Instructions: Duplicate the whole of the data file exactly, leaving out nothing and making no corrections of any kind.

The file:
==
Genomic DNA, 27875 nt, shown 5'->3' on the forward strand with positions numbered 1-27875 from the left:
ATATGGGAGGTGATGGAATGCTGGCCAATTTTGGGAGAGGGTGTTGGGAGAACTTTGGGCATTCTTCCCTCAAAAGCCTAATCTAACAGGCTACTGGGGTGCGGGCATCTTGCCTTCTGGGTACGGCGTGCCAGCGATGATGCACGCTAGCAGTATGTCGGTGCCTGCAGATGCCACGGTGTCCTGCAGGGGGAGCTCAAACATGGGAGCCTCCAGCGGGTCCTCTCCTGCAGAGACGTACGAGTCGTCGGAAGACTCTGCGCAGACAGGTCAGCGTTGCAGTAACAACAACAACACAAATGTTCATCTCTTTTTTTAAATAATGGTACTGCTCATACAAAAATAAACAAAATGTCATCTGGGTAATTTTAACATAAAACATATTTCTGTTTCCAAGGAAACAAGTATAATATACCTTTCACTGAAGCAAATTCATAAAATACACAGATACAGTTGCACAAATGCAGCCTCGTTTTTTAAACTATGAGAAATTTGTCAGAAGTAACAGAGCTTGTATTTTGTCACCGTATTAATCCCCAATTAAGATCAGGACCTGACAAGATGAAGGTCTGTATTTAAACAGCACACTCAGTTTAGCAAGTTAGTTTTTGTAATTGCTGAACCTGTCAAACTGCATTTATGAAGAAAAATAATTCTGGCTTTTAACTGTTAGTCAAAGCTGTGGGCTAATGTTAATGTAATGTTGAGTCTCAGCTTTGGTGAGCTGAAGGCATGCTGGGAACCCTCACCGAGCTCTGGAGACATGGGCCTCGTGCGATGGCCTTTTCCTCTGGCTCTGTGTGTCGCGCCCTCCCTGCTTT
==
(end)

Genomic DNA, 27875 nt, shown 5'->3' on the forward strand with positions numbered 1-27875 from the left:
ATATGGGAGGTGATGGAATGCTGGCCAATTTTGGGAGAGGGTGTTGGGAGAACTTTGGGCATTCTTCCCTCAAAAGCCTAATCTAACAGGCTACTGGGGTGCGGGCATCTTGCCTTCTGGGTACGGCGTGCCAGCGATGATGCACGCTAGCAGTATGTCGGTGCCTGCAGATGCCACGGTGTCCTGCAGGGGGAGCTCAAACATGGGAGCCTCCAGCGGGTCCTCTCCTGCAGAGACGTACGAGTCGTCGGAAGACTCTGCGCAGACAGGTCAGCGTTGCAGTAACAACAACAACACAAATGTTCATCTCTTTTTTTAAATAATGGTACTGCTCATACAAAAATAAACAAAATGTCATCTGGGTAATTTTAACATAAAACATATTTCTGTTTCCAAGGAAACAAGTATAATATACCTTTCACTGAAGCAAATTCATAAAATACACAGATACAGTTGCACAAATGCAGCCTCGTTTTTTAAACTATGAGAAATTTGTCAGAAGTAACAGAGCTTGTATTTTGTCACCGTATTAATCCCCAATTAAGATCAGGACCTGACAAGATGAAGGTCTGTATTTAAACAGCACACTCAGTTTAGCAAGTTAGTTTTTGTAATTGCTGAACCTGTCAAACTGCATTTATGAAGAAAAATAATTCTGGCTTTTAACTGTTAGTCAAAGCTGTGGGCTAATGTTAATGTAATGTTGAGTCTCAGCTTTGGTGAGCTGAAGGCATGCTGGGAACCCTCACCGAGCTCTGGAGACATGGGCCTCGTGCGATGGCCTTTTCCTCTGGCTCTGTGTGTCGCGCCCTCCCTGCTTT